Friday, August 19, 2011

It's the First Step that Counts

"He watched it warily, as if it were an enemy that was trying to entice him again into a war that he had renounced.  Even in the dim, familiar quiet of the library, in an empty carrel that he found hidden in the lower depths of the stacks, he had a hard time making himself look at the pages he carried with him.  He opened other books and read paragraphs at random; he sat still, inhaling the musty odor that came from the old books.  Finally he sighed; unable to put it off any longer, he opened the folder and glanced hastily at the first pages."

For William Stoner, "it" was a manuscript he wanted desperately to read yet kept putting off.  For me "it" is my thesis proposal.  I know what I want to write about.  I know what I want to read.  I know I want to write my thesis.  I don't, however, want to start.

Every time I start - actually start - I get sucked in for hours.  I have fits of excitement and creativity about what can be uncovered, where it will take in both my studies and my life.  I can't think of anything I want to do besides study, read, dig.....research.  A dreaded word to many but to me one which implies doing what is only natural: exploring.  Uncovering links, mapping out patterns, immersing myself in a new language, new land, new acres of the forest.  That ever growing forest of knowledge into which I can only ever hope to map some territory.

Some days I know exactly where I am heading;  a determined hiker seeing the passing landscape merely as a familiar path to a knowable destination.  Other days I wander aimlessly, often enticed by a glimmer in the distance but never convinced to take any one path over another.  I look around and assess, take it all in, breath the scent of fresh new places.  Yet, I also have that pit in my stomach.  The fear of being lost in a new, vast, open-in-all-directions place.  Anything could happen.  Every path looks the same from where I stand but, with unseeable ends, how can I possibly choose?  How can I know that in going one way, I am not limiting my ability to go back, make the decision again, choose a better path?  What if I get lost, it gets dark, the path ends?  So I stand there, frozen in panic, overwhelmed.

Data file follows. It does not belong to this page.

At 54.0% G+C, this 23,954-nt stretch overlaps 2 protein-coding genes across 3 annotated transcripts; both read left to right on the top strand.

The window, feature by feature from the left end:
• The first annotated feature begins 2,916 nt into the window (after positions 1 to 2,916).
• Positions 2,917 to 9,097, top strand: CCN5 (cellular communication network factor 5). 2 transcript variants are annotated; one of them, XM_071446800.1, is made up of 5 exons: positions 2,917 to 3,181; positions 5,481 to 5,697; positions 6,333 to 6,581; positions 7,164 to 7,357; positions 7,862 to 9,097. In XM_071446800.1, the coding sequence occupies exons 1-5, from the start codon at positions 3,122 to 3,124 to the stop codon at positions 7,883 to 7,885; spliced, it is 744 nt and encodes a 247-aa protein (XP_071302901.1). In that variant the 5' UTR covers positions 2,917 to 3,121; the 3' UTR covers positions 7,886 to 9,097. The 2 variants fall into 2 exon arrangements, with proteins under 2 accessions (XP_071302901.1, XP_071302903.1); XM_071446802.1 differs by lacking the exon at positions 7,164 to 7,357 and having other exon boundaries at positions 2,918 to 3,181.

It is at these times I have to calm myself and remember that just as there are no obvious paths to take, there are no rules about which order or direction I must go down them.  So long as I just start wandering, and pay attention, I will come across new places that I will either seek to learn more about or find no interest in.  Alternate paths may converge with the one I chose, and, following them back to the starting point does not mean it was all a waste; that I went nowhere.  It merely reveals how the two fit together.  And that, in the end is all I can do.  Wander.  Map connections.  Pause here and there.  Get stuck in a bramble or two.  Explore.

I can no longer stand still, waiting for something to tell me which way to go.  I must start moving.

"At first only a nervous edge of his mind touched what he read; but gradually the words forced themselves upon him.  He frowned and read more carefully.  And then he was caught; he turned back to where he had begun, and his attention flowed upon the page.  Yes, he said to himself, of course."

                                                                                                  ~ From Stoner, by John Williams